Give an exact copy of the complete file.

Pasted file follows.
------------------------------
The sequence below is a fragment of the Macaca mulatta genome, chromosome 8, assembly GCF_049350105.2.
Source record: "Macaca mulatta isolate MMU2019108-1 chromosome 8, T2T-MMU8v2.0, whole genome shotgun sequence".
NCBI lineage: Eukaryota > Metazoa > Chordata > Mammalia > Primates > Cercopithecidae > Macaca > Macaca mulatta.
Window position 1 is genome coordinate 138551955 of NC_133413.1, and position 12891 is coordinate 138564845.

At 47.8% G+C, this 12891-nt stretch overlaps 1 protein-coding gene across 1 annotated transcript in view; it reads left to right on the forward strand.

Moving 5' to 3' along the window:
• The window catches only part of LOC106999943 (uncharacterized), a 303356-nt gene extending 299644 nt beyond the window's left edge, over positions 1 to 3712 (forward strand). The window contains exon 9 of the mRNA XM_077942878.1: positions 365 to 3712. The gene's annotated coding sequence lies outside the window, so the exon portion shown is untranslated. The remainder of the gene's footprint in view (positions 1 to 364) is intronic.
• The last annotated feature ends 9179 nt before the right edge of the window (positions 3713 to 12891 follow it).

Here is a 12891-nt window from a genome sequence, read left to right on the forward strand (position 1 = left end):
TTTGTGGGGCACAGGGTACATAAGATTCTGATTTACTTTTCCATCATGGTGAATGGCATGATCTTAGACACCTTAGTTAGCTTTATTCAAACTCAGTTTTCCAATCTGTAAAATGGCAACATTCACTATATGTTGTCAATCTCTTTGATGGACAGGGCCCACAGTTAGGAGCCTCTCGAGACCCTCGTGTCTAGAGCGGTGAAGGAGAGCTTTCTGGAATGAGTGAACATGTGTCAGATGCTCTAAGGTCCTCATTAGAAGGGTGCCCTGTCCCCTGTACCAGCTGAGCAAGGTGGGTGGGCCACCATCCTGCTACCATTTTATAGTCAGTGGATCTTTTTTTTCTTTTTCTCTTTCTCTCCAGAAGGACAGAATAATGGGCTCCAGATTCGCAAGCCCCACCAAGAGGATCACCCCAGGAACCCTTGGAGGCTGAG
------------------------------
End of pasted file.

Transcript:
The sequence below is a fragment of the Macaca mulatta genome, chromosome 8, assembly GCF_049350105.2.
Source record: "Macaca mulatta isolate MMU2019108-1 chromosome 8, T2T-MMU8v2.0, whole genome shotgun sequence".
NCBI lineage: Eukaryota > Metazoa > Chordata > Mammalia > Primates > Cercopithecidae > Macaca > Macaca mulatta.
Window position 1 is genome coordinate 138551955 of NC_133413.1, and position 12891 is coordinate 138564845.

At 47.8% G+C, this 12891-nt stretch overlaps 1 protein-coding gene across 1 annotated transcript in view; it reads left to right on the forward strand.

Moving 5' to 3' along the window:
• The window catches only part of LOC106999943 (uncharacterized), a 303356-nt gene extending 299644 nt beyond the window's left edge, over positions 1 to 3712 (forward strand). The window contains exon 9 of the mRNA XM_077942878.1: positions 365 to 3712. The gene's annotated coding sequence lies outside the window, so the exon portion shown is untranslated. The remainder of the gene's footprint in view (positions 1 to 364) is intronic.
• The last annotated feature ends 9179 nt before the right edge of the window (positions 3713 to 12891 follow it).

Here is a 12891-nt window from a genome sequence, read left to right on the forward strand (position 1 = left end):
TTTGTGGGGCACAGGGTACATAAGATTCTGATTTACTTTTCCATCATGGTGAATGGCATGATCTTAGACACCTTAGTTAGCTTTATTCAAACTCAGTTTTCCAATCTGTAAAATGGCAACATTCACTATATGTTGTCAATCTCTTTGATGGACAGGGCCCACAGTTAGGAGCCTCTCGAGACCCTCGTGTCTAGAGCGGTGAAGGAGAGCTTTCTGGAATGAGTGAACATGTGTCAGATGCTCTAAGGTCCTCATTAGAAGGGTGCCCTGTCCCCTGTACCAGCTGAGCAAGGTGGGTGGGCCACCATCCTGCTACCATTTTATAGTCAGTGGATCTTTTTTTTCTTTTTCTCTTTCTCTCCAGAAGGACAGAATAATGGGCTCCAGATTCGCAAGCCCCACCAAGAGGATCACCCCAGGAACCCTTGGAGGCTGAG